So 12 days ago, after 6 months of offers and contracts and searches and management companies and freehold arrangements and stress and houses falling through, we finally, almost a year after we decided to do it, moved house.

After the endurance test that was the purchasing process, I thought the moving day itself would be a doddle. And in many ways it was – we completed just after 11am – but getting all our stuff (2,000 CDs, giant Italian sofa, 3 pairs of speakers, I dread to think how many books, dozens of framed prints and photos, 2 enormous cats, etcetera etcetera) out of a flat that was up three flights of narrowing Georgian stairs proved to be a mammoth task. The removal men arrived at quarter to 8 in the morning. We left our old street about 2pm, and the removal men left our new house, with an empty van, at quarter to 5. Today, 12 days later, they finally came and collected the cardboard boxes that have been cluttering our new space.

We also finally got a new sofa today, too – the giant Italian thing, that we saved for and wanted for ages, and loved dearly, was awkward to get in, and even more awkward to get out. Luckily our buyer was concerned about getting a new sofa in the flat, and we’d been pondering doing something different with the space in our new house. So we came to an agreement, and as well as our flat he bought our sofa. I threw in our awesome light shades for free. I suspect he’d have liked to buy the place furnished, almost.

Some 24 hours after getting the keys I had a bit of a panic that we’d done the wrong thing: after 5 years in our flat, which we’d bought freshly refurbished and very firmly put our stamp upon, I felt like we’d just dumped our belongings in someone else’s house. Em expected me to be the stoic, pragmatic one, and her to have the emotional wobble, but that wasn’t how it worked.

When I moved into new digs at university I always liked to get posters up, CDs and books out, as soon as possible, to make a space mine. I’ve essentially only ever lived at “home” (my parents house was bought when I was 6 months old, so I remember nowhere else), at university, and in our first flat, so I guess it’s not surprising that I’d fine transplanting our lives wholesale into another set of walls slightly unnerving. I put up as many of our pictures as I could, using the previous owners’ hooks and nails. Some of them seem to fit wonderfully well. Some of the others we’ll move in time. We have more walls now, too, so we’ll have to acquire more pictures.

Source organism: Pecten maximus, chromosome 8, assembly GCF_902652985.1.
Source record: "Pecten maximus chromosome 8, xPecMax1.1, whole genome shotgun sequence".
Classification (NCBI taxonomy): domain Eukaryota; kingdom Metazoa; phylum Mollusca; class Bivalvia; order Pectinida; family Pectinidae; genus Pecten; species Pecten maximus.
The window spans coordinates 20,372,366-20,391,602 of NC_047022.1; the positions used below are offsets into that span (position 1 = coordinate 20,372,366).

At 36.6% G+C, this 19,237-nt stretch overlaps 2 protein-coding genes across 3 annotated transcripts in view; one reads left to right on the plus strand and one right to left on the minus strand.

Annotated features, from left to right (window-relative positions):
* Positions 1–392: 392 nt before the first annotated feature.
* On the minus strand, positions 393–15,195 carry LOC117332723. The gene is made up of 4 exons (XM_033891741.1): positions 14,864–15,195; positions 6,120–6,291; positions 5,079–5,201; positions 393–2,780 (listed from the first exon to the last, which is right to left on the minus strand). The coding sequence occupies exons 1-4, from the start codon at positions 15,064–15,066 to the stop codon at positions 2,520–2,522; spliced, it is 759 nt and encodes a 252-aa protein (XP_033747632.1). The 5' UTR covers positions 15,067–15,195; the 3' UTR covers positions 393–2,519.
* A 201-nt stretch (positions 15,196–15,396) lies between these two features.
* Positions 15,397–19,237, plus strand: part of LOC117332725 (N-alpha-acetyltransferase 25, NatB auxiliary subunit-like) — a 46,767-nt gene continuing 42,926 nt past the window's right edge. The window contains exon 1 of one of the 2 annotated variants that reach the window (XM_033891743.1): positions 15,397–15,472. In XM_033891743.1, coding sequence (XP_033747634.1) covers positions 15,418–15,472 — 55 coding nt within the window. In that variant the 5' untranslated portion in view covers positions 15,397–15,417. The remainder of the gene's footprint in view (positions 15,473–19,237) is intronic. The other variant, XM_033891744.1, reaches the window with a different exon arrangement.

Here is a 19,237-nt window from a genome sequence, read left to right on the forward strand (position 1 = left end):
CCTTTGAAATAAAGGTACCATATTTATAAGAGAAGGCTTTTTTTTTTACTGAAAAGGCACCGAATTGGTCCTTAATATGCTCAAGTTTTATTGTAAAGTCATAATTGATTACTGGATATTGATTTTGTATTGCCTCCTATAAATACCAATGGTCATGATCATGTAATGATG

The television is in the corner now, rather than in the middle. I like that. I think it will encourage us to read and talk and invite people around more, and watch downloaded American TV shows a little less.

We also have a proper, big dining table, bought second hand for about a seventh of what it should have cost new, and four new dining chairs; cheap, unofficial Eames DSWs (I don’t believe in paying £200 each for licensed proper versions, when these chairs were designed for mass-production, were meant to be utilitarian solutions for everyday people; so we picked up 4 for £160). And we have a big, proper kitchen, which takes a small table – we found an old yellow Formica-topped thing for £25.

We still have walls to paint, some more furniture to buy over the next couple of years, but we’re getting there. It’s amazing how quickly somewhere can feel like home.